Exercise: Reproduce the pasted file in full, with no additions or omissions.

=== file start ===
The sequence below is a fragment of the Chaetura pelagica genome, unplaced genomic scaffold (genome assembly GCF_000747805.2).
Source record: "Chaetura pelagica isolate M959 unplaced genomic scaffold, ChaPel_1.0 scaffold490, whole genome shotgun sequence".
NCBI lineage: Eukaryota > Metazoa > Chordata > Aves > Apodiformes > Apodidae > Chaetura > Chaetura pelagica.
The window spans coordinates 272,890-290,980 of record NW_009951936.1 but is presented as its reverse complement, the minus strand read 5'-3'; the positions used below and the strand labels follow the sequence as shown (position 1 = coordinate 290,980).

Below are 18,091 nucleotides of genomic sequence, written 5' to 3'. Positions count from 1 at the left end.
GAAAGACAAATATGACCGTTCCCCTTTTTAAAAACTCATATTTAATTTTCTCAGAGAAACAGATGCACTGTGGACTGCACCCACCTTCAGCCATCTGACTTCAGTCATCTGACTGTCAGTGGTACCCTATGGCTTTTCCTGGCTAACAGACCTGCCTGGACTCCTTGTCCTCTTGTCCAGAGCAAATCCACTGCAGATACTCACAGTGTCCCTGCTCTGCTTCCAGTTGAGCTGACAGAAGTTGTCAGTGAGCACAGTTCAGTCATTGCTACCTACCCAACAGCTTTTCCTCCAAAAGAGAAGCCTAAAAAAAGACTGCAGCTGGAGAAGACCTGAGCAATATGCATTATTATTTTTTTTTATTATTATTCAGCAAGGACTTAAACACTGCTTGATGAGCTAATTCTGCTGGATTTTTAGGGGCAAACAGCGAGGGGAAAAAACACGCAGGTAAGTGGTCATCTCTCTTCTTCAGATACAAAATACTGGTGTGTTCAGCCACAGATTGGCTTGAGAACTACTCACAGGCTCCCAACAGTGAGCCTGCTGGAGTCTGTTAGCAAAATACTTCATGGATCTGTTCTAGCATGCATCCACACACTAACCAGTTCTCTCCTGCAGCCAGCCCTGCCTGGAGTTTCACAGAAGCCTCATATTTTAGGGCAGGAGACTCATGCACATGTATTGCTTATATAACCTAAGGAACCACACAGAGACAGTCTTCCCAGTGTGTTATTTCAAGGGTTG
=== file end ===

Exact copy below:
The sequence below is a fragment of the Chaetura pelagica genome, unplaced genomic scaffold (genome assembly GCF_000747805.2).
Source record: "Chaetura pelagica isolate M959 unplaced genomic scaffold, ChaPel_1.0 scaffold490, whole genome shotgun sequence".
NCBI lineage: Eukaryota > Metazoa > Chordata > Aves > Apodiformes > Apodidae > Chaetura > Chaetura pelagica.
The window spans coordinates 272,890-290,980 of record NW_009951936.1 but is presented as its reverse complement, the minus strand read 5'-3'; the positions used below and the strand labels follow the sequence as shown (position 1 = coordinate 290,980).

Below are 18,091 nucleotides of genomic sequence, written 5' to 3'. Positions count from 1 at the left end.
GAAAGACAAATATGACCGTTCCCCTTTTTAAAAACTCATATTTAATTTTCTCAGAGAAACAGATGCACTGTGGACTGCACCCACCTTCAGCCATCTGACTTCAGTCATCTGACTGTCAGTGGTACCCTATGGCTTTTCCTGGCTAACAGACCTGCCTGGACTCCTTGTCCTCTTGTCCAGAGCAAATCCACTGCAGATACTCACAGTGTCCCTGCTCTGCTTCCAGTTGAGCTGACAGAAGTTGTCAGTGAGCACAGTTCAGTCATTGCTACCTACCCAACAGCTTTTCCTCCAAAAGAGAAGCCTAAAAAAAGACTGCAGCTGGAGAAGACCTGAGCAATATGCATTATTATTTTTTTTTATTATTATTCAGCAAGGACTTAAACACTGCTTGATGAGCTAATTCTGCTGGATTTTTAGGGGCAAACAGCGAGGGGAAAAAACACGCAGGTAAGTGGTCATCTCTCTTCTTCAGATACAAAATACTGGTGTGTTCAGCCACAGATTGGCTTGAGAACTACTCACAGGCTCCCAACAGTGAGCCTGCTGGAGTCTGTTAGCAAAATACTTCATGGATCTGTTCTAGCATGCATCCACACACTAACCAGTTCTCTCCTGCAGCCAGCCCTGCCTGGAGTTTCACAGAAGCCTCATATTTTAGGGCAGGAGACTCATGCACATGTATTGCTTATATAACCTAAGGAACCACACAGAGACAGTCTTCCCAGTGTGTTATTTCAAGGGTTG